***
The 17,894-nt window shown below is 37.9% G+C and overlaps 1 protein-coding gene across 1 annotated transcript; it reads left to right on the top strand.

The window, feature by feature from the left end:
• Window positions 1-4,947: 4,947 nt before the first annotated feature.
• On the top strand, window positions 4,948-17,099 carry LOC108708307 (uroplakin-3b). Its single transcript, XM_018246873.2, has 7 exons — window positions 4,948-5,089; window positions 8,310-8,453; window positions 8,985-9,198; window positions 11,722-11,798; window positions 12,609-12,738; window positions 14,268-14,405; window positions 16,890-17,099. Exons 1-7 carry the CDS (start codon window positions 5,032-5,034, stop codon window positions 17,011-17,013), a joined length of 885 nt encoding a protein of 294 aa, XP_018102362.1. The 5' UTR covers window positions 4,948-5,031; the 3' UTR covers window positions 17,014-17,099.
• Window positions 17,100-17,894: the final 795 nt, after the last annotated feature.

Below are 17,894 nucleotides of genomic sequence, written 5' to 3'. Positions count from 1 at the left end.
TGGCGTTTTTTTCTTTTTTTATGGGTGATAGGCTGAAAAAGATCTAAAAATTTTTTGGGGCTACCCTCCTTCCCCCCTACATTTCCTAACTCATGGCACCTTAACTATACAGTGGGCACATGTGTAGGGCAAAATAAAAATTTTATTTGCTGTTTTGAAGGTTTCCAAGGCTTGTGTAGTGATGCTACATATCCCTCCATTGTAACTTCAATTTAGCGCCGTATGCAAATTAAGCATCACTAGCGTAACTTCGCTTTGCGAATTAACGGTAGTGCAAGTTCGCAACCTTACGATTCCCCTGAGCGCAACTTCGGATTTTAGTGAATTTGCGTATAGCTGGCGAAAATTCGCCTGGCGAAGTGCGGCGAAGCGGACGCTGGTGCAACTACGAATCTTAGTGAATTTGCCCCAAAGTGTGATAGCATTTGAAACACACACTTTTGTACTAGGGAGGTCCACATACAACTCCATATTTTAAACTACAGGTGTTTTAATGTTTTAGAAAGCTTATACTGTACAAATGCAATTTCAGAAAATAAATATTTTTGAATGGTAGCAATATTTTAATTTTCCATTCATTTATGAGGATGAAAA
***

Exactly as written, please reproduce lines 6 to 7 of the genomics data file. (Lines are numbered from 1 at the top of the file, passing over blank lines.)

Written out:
Below are 17,894 nucleotides of genomic sequence, written 5' to 3'. Positions count from 1 at the left end.
TGGCGTTTTTTTCTTTTTTTATGGGTGATAGGCTGAAAAAGATCTAAAAATTTTTTGGGGCTACCCTCCTTCCCCCCTACATTTCCTAACTCATGGCACCTTAACTATACAGTGGGCACATGTGTAGGGCAAAATAAAAATTTTATTTGCTGTTTTGAAGGTTTCCAAGGCTTGTGTAGTGATGCTACATATCCCTCCATTGTAACTTCAATTTAGCGCCGTATGCAAATTAAGCATCACTAGCGTAACTTCGCTTTGCGAATTAACGGTAGTGCAAGTTCGCAACCTTACGATTCCCCTGAGCGCAACTTCGGATTTTAGTGAATTTGCGTATAGCTGGCGAAAATTCGCCTGGCGAAGTGCGGCGAAGCGGACGCTGGTGCAACTACGAATCTTAGTGAATTTGCCCCAAAGTGTGATAGCATTTGAAACACACACTTTTGTACTAGGGAGGTCCACATACAACTCCATATTTTAAACTACAGGTGTTTTAATGTTTTAGAAAGCTTATACTGTACAAATGCAATTTCAGAAAATAAATATTTTTGAATGGTAGCAATATTTTAATTTTCCATTCATTTATGAGGATGAAAA